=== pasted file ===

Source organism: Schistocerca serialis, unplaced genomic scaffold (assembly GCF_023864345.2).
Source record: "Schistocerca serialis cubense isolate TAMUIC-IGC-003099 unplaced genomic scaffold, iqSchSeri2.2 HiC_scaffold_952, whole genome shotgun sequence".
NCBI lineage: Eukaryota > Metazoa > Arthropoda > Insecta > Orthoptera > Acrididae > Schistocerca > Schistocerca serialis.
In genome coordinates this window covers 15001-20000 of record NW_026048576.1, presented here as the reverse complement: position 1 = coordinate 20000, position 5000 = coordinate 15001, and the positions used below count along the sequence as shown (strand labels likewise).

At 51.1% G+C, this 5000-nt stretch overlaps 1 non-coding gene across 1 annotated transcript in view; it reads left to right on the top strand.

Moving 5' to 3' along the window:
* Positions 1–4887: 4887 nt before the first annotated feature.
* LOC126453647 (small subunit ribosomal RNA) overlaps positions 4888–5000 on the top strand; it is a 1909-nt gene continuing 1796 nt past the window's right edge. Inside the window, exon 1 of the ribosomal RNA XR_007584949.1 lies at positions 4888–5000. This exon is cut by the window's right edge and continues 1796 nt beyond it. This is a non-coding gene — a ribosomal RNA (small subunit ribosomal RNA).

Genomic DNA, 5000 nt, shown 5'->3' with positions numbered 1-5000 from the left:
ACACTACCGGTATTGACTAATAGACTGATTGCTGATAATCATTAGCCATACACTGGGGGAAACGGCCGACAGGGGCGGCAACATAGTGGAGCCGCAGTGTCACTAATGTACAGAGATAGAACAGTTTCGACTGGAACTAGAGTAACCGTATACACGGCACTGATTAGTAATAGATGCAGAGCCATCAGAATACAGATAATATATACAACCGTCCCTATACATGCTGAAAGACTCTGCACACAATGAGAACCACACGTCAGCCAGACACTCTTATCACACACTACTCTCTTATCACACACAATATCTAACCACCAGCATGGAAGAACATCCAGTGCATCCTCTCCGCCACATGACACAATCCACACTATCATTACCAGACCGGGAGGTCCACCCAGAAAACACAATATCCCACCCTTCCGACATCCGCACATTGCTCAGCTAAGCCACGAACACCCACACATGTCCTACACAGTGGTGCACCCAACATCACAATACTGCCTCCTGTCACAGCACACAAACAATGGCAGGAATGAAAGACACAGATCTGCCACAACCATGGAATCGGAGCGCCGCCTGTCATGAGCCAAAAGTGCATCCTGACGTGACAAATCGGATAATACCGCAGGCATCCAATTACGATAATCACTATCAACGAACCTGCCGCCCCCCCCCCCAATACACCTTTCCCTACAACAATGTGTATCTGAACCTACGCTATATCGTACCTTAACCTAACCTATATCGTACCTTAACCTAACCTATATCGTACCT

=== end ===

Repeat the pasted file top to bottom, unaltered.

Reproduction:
Source organism: Schistocerca serialis, unplaced genomic scaffold (assembly GCF_023864345.2).
Source record: "Schistocerca serialis cubense isolate TAMUIC-IGC-003099 unplaced genomic scaffold, iqSchSeri2.2 HiC_scaffold_952, whole genome shotgun sequence".
NCBI lineage: Eukaryota > Metazoa > Arthropoda > Insecta > Orthoptera > Acrididae > Schistocerca > Schistocerca serialis.
In genome coordinates this window covers 15001-20000 of record NW_026048576.1, presented here as the reverse complement: position 1 = coordinate 20000, position 5000 = coordinate 15001, and the positions used below count along the sequence as shown (strand labels likewise).

At 51.1% G+C, this 5000-nt stretch overlaps 1 non-coding gene across 1 annotated transcript in view; it reads left to right on the top strand.

Moving 5' to 3' along the window:
* Positions 1–4887: 4887 nt before the first annotated feature.
* LOC126453647 (small subunit ribosomal RNA) overlaps positions 4888–5000 on the top strand; it is a 1909-nt gene continuing 1796 nt past the window's right edge. Inside the window, exon 1 of the ribosomal RNA XR_007584949.1 lies at positions 4888–5000. This exon is cut by the window's right edge and continues 1796 nt beyond it. This is a non-coding gene — a ribosomal RNA (small subunit ribosomal RNA).

Genomic DNA, 5000 nt, shown 5'->3' with positions numbered 1-5000 from the left:
ACACTACCGGTATTGACTAATAGACTGATTGCTGATAATCATTAGCCATACACTGGGGGAAACGGCCGACAGGGGCGGCAACATAGTGGAGCCGCAGTGTCACTAATGTACAGAGATAGAACAGTTTCGACTGGAACTAGAGTAACCGTATACACGGCACTGATTAGTAATAGATGCAGAGCCATCAGAATACAGATAATATATACAACCGTCCCTATACATGCTGAAAGACTCTGCACACAATGAGAACCACACGTCAGCCAGACACTCTTATCACACACTACTCTCTTATCACACACAATATCTAACCACCAGCATGGAAGAACATCCAGTGCATCCTCTCCGCCACATGACACAATCCACACTATCATTACCAGACCGGGAGGTCCACCCAGAAAACACAATATCCCACCCTTCCGACATCCGCACATTGCTCAGCTAAGCCACGAACACCCACACATGTCCTACACAGTGGTGCACCCAACATCACAATACTGCCTCCTGTCACAGCACACAAACAATGGCAGGAATGAAAGACACAGATCTGCCACAACCATGGAATCGGAGCGCCGCCTGTCATGAGCCAAAAGTGCATCCTGACGTGACAAATCGGATAATACCGCAGGCATCCAATTACGATAATCACTATCAACGAACCTGCCGCCCCCCCCCCCAATACACCTTTCCCTACAACAATGTGTATCTGAACCTACGCTATATCGTACCTTAACCTAACCTATATCGTACCTTAACCTAACCTATATCGTACCT